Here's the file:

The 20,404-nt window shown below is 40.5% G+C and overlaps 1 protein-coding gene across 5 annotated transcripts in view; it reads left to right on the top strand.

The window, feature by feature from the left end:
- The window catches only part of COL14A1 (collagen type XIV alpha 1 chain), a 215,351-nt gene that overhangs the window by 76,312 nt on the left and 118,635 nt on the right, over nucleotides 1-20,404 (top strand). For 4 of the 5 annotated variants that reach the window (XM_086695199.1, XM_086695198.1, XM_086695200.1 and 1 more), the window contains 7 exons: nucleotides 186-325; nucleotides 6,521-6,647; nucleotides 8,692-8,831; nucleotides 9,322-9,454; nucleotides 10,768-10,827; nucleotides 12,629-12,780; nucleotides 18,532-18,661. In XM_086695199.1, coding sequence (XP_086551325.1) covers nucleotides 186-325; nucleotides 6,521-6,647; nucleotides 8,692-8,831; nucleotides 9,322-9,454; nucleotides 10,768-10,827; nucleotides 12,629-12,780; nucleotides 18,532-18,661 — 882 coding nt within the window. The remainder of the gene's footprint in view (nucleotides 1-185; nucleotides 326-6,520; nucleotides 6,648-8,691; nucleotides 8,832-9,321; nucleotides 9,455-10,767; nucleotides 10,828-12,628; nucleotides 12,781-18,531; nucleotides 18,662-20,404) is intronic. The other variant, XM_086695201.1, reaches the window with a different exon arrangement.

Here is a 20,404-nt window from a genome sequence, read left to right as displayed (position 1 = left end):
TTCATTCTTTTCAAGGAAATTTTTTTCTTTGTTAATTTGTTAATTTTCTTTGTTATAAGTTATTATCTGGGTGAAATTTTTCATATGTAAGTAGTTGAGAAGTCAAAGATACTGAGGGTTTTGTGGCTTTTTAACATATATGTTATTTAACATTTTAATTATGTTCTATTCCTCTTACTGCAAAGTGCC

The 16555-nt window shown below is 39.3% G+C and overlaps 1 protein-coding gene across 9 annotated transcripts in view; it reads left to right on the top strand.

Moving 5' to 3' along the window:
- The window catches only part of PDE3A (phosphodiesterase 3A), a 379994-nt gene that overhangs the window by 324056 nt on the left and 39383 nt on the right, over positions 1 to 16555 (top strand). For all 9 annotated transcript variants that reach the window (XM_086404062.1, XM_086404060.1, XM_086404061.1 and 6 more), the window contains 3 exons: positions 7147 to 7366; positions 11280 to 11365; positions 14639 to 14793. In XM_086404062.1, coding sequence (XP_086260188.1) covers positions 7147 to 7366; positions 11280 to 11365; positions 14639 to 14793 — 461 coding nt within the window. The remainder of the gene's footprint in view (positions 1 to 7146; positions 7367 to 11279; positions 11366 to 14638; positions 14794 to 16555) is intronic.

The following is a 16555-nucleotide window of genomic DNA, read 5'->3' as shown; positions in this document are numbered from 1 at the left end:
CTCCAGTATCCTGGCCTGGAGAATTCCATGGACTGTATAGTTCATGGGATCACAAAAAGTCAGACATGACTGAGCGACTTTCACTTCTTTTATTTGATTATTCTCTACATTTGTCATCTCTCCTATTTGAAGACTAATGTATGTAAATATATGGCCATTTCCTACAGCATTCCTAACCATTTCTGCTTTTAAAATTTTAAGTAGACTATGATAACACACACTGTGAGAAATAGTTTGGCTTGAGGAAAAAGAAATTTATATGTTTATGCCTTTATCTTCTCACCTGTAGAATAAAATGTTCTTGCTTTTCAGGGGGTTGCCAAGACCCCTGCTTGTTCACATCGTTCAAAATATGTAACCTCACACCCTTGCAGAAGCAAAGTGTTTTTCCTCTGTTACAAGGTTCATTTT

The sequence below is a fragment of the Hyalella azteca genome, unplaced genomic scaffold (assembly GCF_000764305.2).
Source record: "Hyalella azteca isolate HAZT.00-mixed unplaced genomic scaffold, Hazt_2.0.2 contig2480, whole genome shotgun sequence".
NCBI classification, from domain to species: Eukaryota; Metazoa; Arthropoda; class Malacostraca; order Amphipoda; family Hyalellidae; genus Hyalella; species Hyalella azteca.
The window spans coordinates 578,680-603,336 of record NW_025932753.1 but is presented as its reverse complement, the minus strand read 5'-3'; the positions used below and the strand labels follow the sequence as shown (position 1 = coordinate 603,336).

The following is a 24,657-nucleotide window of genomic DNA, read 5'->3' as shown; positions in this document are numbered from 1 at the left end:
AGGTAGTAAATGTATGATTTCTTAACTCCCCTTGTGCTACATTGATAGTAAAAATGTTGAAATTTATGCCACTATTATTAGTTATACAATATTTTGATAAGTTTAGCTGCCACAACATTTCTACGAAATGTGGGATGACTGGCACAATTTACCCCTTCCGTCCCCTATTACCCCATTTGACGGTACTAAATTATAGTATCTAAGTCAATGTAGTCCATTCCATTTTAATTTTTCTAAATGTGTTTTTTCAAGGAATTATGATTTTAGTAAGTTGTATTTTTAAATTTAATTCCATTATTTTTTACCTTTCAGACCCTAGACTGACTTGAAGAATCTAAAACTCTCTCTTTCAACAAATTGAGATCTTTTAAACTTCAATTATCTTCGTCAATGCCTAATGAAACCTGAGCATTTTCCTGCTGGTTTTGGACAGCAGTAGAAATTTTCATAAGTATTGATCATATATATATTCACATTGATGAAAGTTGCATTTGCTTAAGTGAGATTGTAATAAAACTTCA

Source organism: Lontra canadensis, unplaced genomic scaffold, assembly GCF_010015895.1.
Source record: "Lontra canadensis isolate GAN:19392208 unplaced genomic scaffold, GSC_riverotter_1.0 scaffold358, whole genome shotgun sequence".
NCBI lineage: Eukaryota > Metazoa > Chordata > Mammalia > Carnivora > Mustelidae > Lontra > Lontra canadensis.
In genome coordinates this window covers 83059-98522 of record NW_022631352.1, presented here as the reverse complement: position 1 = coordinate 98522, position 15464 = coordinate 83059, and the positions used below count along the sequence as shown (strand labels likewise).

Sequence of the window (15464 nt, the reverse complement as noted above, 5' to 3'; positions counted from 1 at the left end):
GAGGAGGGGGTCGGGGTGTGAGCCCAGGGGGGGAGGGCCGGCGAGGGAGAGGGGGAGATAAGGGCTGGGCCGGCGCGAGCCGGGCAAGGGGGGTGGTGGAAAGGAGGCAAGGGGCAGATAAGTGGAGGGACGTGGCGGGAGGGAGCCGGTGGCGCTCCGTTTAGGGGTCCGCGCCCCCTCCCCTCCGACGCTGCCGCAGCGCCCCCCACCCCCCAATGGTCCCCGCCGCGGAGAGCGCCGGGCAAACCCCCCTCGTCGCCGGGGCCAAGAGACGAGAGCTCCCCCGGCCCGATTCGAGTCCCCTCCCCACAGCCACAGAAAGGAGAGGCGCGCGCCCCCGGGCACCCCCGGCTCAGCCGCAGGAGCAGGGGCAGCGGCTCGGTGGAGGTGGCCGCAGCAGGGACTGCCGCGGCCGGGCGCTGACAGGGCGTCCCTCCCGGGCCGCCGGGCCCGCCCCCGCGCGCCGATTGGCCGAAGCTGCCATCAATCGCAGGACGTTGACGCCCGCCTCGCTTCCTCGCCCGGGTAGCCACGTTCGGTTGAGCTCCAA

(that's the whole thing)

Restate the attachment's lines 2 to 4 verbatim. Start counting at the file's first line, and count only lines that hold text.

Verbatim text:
The window, feature by feature from the left end:
- The window catches only part of COL14A1 (collagen type XIV alpha 1 chain), a 215,351-nt gene that overhangs the window by 76,312 nt on the left and 118,635 nt on the right, over nucleotides 1-20,404 (top strand). For 4 of the 5 annotated variants that reach the window (XM_086695199.1, XM_086695198.1, XM_086695200.1 and 1 more), the window contains 7 exons: nucleotides 186-325; nucleotides 6,521-6,647; nucleotides 8,692-8,831; nucleotides 9,322-9,454; nucleotides 10,768-10,827; nucleotides 12,629-12,780; nucleotides 18,532-18,661. In XM_086695199.1, coding sequence (XP_086551325.1) covers nucleotides 186-325; nucleotides 6,521-6,647; nucleotides 8,692-8,831; nucleotides 9,322-9,454; nucleotides 10,768-10,827; nucleotides 12,629-12,780; nucleotides 18,532-18,661 — 882 coding nt within the window. The remainder of the gene's footprint in view (nucleotides 1-185; nucleotides 326-6,520; nucleotides 6,648-8,691; nucleotides 8,832-9,321; nucleotides 9,455-10,767; nucleotides 10,828-12,628; nucleotides 12,781-18,531; nucleotides 18,662-20,404) is intronic. The other variant, XM_086695201.1, reaches the window with a different exon arrangement.

Here is a 20,404-nt window from a genome sequence, read left to right as displayed (position 1 = left end):